A3: The bilateral trade volume reaches over 2 billion US dollars. In the year 2005 South Korea exported 1.3 billion US dollars worth of goods to our country whereas we exported to your country goods worth 1 billion US dollars. The trade imbalance is in the favor of South Korea. Such South Korean corporations as LG and Samsung are very well known in our nation.

Q4: A lot of South Korean students visit the US or Canada to study English. Compared with these countries what are some of the advantages of S. Africa for Korean students wanting to learn English? Do you have any plans to attract more Korean students to your country?

A4: Currently, about 400 South African teachers are in South Korea. Nine of them are involved in Seoul English Village. For Korean students who want to learn English, South Africa is a good destination. South Africa can provide not only more affordable education but also a more diverse cultural experience than other English-speaking countries. Our linguistic and ethnic diversity are recognized by the world. We have 11 official languages for example. South Africa is one of the best destinations for Korean students to grow as an international citizen in this global society.

Q5: What could be the ideal policy of the South Korean government for the unification of North and South Korea? What do you think is the most desirable attitude for South Korean people to have in aid of that goal? How soon do you think both Koreas could be peacefully reunified?

A5: It would be very arrogant for me to give advice for the North and South Korean issues including the ongoing Six-Party Talks on North Korea's nuclear program. All the countries have different situations. What I can say is that for both leaderships of North and South Korea a negotiated settlement is the only and the right way.

S. African Ambassador to Seoul Stefanus J. Schoeman

Q6: Although you haven't had enough time in Seoul perhaps, but what are the things that are most impressive to you? What was your biggest cultural faux-pas experience? What are the things that are most different from your own country?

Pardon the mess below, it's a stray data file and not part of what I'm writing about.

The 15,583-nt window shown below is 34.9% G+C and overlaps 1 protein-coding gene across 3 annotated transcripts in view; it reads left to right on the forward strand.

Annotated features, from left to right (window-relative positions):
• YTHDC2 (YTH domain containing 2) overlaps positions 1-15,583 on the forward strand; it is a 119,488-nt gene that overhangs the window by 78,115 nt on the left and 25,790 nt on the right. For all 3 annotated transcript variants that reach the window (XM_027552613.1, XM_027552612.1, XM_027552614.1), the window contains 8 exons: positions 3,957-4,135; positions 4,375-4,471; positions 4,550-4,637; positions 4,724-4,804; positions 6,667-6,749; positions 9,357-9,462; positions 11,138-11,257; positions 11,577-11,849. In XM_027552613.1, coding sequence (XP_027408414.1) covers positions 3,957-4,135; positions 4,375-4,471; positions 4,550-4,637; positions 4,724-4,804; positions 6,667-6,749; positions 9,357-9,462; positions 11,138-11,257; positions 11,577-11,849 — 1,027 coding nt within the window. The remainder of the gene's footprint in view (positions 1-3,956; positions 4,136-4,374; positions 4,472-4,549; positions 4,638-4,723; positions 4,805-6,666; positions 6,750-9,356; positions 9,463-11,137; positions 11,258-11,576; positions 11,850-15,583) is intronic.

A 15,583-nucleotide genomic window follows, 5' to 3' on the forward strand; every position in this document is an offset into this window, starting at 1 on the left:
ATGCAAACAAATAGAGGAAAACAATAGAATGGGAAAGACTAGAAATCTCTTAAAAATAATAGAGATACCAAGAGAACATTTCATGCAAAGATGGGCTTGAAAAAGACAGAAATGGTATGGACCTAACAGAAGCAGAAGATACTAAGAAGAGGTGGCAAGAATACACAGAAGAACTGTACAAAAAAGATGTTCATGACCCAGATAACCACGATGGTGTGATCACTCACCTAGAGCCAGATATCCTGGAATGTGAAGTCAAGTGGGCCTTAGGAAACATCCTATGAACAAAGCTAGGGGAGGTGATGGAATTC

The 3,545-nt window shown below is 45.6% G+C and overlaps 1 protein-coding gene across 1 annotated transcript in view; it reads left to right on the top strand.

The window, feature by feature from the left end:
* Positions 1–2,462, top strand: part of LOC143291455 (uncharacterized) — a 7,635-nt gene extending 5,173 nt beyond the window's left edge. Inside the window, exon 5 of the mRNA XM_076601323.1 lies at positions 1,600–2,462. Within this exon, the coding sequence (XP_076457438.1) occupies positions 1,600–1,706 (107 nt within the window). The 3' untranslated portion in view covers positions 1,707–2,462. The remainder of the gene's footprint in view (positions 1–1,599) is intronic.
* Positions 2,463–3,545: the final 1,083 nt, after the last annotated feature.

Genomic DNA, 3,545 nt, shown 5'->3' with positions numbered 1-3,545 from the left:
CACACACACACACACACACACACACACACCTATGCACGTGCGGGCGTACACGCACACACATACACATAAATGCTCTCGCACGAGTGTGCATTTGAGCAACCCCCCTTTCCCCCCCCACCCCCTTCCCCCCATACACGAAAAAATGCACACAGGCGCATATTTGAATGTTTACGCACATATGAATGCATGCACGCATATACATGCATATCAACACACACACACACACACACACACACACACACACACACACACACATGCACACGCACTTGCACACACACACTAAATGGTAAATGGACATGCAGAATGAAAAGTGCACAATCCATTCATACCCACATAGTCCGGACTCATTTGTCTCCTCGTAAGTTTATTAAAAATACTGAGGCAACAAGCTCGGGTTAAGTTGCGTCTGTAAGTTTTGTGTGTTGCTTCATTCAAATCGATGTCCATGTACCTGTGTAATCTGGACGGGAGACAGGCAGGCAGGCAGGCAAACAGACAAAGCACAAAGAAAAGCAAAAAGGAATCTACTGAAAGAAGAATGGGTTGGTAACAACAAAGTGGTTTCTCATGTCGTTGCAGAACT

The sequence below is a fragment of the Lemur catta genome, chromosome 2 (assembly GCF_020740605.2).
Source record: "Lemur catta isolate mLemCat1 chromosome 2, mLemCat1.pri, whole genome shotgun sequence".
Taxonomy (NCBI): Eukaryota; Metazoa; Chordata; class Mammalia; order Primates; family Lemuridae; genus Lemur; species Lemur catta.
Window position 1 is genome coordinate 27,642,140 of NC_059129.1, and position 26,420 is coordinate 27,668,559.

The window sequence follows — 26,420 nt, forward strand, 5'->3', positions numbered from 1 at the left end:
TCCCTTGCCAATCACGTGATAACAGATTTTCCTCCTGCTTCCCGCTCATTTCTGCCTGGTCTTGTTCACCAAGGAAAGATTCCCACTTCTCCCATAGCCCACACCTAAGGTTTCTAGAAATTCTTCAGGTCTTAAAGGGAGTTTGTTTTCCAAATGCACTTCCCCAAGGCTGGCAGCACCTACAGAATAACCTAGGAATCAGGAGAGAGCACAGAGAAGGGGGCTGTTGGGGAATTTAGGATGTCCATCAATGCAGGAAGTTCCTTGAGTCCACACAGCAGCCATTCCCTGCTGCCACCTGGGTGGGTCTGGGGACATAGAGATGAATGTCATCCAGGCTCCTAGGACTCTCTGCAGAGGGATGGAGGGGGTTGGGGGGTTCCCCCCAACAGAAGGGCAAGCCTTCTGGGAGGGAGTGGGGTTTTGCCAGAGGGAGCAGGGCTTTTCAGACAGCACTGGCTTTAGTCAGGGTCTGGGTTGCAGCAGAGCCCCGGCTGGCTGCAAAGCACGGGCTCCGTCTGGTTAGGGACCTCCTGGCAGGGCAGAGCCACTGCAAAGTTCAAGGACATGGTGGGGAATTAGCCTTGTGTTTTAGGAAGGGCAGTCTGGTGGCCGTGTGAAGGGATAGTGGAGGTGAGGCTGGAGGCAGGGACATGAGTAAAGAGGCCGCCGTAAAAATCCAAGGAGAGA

A6: The difference in language and culture is huge between the two countries. My first language is Afrikaans. English is only my second language. We have as many as 11 official languages. Here in Korea I have already experienced language problems. In shops or supermarkets, everything is written in the Korean language. On the street, nearly all the signs including "Be Careful," and "Do Not Go There" are written in Korean. My main stumbling block is the language problem. Luckily, I like Korean galbi (rib). South African people love meat. My favorite Korean food is galbi.

Q7: You are known in South Korea as a big fan of golf. How often do you play golf and with whom? I also heard that before you began to play golf, you trained your body with such exercises as running, gymnastics, and rugby. What do golf and other exercises mean to you?

A7: I am a keen golfer. I was invited by local people to a golf gathering including a championship for foreign diplomatic people in Seoul. I won it. One of my hobbies is reading about and studying international politics. I am interested in what's happening around the world, which, of course, is part of my official duty.

Q8: Could you please tell me in detail about your family? Are they all here in Korea? What do they do? How are they adjusting to Korean life?

A8: I have been married to my wife Judith for 38 years. We met when we were university students. We have three children. My oldest son, who is 36 years old, works for the Ministry of Sports in South Africa. He and his wife have two boys. And my second oldest child is physiotherapist and she is married to a farmer. They have two lovely daughters. My youngest son is a graphic-designer. Unfortunately, they all live in South Africa. My wife lives here in Seoul with me.

Related Articles
    Amb. Schoeman Marks Freedom Day in Seoul






The Seoul Times Shinheungro 25-gil 2-6 Yongsan-gu, Seoul, Korea 04337 (ZC)
Office: 82-10-6606-6188
Copyrights 2000 The Seoul Times Company  ST Banner Exchange